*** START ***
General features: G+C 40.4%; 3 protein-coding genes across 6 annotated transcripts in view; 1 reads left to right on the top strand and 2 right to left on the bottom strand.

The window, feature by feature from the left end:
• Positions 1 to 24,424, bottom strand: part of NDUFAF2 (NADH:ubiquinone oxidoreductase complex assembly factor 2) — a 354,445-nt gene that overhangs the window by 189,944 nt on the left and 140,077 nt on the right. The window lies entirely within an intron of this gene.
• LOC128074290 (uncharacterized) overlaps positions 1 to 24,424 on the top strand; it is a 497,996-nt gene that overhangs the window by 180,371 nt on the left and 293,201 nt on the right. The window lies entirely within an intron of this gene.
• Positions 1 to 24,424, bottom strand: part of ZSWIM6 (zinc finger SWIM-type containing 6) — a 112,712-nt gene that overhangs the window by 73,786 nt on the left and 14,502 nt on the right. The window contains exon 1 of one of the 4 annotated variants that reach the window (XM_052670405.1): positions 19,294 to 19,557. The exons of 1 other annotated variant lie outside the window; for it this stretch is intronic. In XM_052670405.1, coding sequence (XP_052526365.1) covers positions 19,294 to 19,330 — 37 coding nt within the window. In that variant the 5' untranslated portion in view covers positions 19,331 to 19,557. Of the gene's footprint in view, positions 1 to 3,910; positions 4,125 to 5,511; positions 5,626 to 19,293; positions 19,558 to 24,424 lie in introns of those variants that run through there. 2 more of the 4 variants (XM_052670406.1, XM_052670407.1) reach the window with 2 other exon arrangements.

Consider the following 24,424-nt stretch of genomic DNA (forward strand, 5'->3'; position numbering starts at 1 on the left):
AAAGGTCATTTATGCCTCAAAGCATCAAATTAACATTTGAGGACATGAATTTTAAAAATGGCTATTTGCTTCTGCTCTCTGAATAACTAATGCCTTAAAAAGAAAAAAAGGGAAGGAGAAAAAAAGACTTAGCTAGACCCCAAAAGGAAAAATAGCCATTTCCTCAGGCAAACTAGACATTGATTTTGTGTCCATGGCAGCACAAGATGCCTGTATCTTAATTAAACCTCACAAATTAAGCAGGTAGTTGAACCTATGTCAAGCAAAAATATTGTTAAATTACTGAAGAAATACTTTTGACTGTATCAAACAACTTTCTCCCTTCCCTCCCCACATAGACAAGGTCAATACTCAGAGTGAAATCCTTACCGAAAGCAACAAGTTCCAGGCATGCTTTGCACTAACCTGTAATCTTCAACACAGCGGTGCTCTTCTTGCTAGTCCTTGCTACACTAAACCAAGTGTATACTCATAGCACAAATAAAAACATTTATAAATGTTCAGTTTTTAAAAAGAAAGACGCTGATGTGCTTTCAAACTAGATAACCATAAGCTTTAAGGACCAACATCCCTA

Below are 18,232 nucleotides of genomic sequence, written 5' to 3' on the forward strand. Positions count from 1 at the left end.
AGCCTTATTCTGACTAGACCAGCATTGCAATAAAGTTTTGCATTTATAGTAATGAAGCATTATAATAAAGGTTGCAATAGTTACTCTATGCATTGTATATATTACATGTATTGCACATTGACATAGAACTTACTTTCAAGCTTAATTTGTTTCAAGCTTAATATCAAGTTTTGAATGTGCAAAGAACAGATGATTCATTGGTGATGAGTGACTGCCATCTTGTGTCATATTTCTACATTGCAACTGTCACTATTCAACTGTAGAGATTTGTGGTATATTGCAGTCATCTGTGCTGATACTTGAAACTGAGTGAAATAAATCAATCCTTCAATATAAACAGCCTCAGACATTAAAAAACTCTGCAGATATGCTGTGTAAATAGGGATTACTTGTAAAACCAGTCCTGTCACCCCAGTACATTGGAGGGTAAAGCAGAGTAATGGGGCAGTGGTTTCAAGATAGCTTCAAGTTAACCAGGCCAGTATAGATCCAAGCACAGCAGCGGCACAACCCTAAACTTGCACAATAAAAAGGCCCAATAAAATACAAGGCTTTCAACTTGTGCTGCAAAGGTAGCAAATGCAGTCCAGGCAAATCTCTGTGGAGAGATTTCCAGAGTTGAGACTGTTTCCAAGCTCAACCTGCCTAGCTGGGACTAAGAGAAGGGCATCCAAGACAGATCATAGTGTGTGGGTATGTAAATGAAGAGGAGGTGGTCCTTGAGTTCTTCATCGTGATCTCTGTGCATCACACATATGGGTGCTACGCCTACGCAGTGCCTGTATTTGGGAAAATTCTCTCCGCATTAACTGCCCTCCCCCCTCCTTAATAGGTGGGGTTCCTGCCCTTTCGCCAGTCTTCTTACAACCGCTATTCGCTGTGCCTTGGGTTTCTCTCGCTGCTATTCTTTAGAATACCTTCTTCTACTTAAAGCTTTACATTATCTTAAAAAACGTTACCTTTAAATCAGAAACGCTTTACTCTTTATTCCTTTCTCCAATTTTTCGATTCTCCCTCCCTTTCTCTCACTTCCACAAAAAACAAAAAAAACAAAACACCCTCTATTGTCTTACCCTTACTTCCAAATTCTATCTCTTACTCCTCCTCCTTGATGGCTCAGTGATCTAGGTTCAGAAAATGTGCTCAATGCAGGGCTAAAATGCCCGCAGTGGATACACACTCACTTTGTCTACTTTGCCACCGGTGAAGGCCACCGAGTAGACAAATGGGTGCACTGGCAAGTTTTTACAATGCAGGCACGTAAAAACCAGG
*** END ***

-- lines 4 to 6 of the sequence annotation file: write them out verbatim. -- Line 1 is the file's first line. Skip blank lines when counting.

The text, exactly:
• LOC128074290 (uncharacterized) overlaps positions 1 to 24,424 on the top strand; it is a 497,996-nt gene that overhangs the window by 180,371 nt on the left and 293,201 nt on the right. The window lies entirely within an intron of this gene.
• Positions 1 to 24,424, bottom strand: part of ZSWIM6 (zinc finger SWIM-type containing 6) — a 112,712-nt gene that overhangs the window by 73,786 nt on the left and 14,502 nt on the right. The window contains exon 1 of one of the 4 annotated variants that reach the window (XM_052670405.1): positions 19,294 to 19,557. The exons of 1 other annotated variant lie outside the window; for it this stretch is intronic. In XM_052670405.1, coding sequence (XP_052526365.1) covers positions 19,294 to 19,330 — 37 coding nt within the window. In that variant the 5' untranslated portion in view covers positions 19,331 to 19,557. Of the gene's footprint in view, positions 1 to 3,910; positions 4,125 to 5,511; positions 5,626 to 19,293; positions 19,558 to 24,424 lie in introns of those variants that run through there. 2 more of the 4 variants (XM_052670406.1, XM_052670407.1) reach the window with 2 other exon arrangements.

Consider the following 24,424-nt stretch of genomic DNA (forward strand, 5'->3'; position numbering starts at 1 on the left):